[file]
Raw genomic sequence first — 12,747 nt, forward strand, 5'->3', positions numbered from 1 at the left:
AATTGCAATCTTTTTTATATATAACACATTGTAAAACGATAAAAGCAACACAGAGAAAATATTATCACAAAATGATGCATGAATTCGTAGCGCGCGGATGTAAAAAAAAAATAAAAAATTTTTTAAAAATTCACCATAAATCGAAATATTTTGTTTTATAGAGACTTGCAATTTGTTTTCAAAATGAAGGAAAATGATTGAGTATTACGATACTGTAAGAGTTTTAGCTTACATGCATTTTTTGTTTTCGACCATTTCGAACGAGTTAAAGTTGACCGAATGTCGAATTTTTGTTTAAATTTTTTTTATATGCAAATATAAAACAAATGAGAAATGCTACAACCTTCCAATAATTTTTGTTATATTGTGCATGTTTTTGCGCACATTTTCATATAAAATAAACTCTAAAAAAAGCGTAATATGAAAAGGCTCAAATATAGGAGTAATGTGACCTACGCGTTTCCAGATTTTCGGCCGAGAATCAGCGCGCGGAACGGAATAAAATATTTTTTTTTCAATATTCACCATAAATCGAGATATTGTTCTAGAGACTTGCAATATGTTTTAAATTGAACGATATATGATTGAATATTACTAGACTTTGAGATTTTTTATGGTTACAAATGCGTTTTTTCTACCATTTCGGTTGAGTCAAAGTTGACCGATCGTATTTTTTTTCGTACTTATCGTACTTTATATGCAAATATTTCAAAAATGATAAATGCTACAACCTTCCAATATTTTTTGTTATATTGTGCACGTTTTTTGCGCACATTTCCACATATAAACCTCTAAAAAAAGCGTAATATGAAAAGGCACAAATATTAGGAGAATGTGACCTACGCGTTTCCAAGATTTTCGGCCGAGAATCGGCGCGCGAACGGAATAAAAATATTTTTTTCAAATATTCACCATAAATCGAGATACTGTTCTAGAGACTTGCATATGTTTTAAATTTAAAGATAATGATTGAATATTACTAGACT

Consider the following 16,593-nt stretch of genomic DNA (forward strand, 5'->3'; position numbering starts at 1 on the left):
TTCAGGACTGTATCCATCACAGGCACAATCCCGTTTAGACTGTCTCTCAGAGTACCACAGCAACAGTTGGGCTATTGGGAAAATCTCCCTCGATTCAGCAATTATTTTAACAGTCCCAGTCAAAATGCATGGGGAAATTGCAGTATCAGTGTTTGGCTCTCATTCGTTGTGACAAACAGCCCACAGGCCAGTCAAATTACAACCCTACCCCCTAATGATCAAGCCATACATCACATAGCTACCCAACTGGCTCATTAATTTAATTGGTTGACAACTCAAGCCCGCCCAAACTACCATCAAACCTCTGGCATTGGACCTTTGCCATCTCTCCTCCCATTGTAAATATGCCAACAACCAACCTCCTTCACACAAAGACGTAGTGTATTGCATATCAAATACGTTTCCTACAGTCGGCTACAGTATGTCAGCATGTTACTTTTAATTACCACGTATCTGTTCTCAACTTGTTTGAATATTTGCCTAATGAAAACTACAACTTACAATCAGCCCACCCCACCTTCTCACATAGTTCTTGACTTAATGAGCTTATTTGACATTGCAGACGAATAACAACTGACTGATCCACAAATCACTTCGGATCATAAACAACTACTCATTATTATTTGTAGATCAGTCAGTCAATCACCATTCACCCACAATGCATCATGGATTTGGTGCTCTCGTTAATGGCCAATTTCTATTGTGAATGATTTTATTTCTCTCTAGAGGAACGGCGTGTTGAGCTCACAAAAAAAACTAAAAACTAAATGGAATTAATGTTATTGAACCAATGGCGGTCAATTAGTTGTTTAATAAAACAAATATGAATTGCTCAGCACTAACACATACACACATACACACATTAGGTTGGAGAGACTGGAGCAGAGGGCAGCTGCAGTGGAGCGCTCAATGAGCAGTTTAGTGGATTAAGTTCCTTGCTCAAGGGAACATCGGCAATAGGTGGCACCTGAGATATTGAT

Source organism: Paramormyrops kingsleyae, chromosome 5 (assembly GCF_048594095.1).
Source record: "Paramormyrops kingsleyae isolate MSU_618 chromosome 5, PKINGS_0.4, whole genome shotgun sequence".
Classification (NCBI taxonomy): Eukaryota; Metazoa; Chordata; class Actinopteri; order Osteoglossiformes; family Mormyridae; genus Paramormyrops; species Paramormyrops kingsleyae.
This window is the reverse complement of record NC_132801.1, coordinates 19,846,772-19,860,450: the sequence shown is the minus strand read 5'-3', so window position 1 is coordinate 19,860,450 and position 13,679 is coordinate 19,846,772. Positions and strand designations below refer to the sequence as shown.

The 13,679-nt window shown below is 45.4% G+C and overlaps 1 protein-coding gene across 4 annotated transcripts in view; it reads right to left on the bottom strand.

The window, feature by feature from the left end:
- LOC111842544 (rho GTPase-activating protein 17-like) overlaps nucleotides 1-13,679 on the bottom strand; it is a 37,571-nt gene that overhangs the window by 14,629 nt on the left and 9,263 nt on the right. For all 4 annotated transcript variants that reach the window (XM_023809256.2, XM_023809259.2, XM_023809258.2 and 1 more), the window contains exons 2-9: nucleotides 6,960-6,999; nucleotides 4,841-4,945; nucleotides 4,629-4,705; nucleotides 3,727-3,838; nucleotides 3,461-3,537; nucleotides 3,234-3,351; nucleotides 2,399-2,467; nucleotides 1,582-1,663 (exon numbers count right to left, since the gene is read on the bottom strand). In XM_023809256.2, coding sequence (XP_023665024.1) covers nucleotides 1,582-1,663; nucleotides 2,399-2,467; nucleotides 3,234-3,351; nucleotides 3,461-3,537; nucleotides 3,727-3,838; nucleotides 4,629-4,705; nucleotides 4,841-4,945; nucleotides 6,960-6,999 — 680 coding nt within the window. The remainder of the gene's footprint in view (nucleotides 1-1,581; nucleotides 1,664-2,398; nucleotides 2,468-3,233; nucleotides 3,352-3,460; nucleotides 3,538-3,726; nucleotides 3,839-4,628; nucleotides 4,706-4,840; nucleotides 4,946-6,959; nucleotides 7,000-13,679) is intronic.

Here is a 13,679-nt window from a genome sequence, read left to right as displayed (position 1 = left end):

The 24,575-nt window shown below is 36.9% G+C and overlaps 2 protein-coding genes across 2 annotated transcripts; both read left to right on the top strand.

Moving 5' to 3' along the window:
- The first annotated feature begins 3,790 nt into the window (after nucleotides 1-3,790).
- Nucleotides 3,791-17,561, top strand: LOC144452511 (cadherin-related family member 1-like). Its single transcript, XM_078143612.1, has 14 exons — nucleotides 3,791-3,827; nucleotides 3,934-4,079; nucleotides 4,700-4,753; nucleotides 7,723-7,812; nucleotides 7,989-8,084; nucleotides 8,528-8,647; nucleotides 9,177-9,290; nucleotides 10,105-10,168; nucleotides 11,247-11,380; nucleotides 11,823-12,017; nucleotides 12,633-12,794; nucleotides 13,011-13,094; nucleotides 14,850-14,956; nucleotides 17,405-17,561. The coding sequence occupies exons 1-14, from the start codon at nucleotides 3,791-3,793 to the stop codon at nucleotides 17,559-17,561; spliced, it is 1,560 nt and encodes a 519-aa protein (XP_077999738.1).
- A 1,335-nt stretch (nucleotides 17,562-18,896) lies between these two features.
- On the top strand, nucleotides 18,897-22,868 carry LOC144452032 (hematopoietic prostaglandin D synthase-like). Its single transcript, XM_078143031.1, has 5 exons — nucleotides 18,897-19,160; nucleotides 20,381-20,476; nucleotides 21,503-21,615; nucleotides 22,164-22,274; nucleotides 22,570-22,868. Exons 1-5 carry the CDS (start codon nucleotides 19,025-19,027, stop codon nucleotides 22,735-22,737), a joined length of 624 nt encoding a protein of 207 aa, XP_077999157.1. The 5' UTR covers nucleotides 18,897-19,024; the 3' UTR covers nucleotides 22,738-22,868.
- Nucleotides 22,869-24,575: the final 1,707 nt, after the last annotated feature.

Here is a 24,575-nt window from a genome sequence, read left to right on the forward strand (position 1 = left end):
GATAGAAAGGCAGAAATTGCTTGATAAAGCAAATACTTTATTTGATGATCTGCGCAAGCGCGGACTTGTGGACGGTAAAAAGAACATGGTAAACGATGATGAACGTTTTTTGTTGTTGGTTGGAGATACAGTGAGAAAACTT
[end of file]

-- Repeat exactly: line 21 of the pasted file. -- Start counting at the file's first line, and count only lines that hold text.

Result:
GATAGAAAGGCAGAAATTGCTTGATAAAGCAAATACTTTATTTGATGATCTGCGCAAGCGCGGACTTGTGGACGGTAAAAAGAACATGGTAAACGATGATGAACGTTTTTTGTTGTTGGTTGGAGATACAGTGAGAAAACTT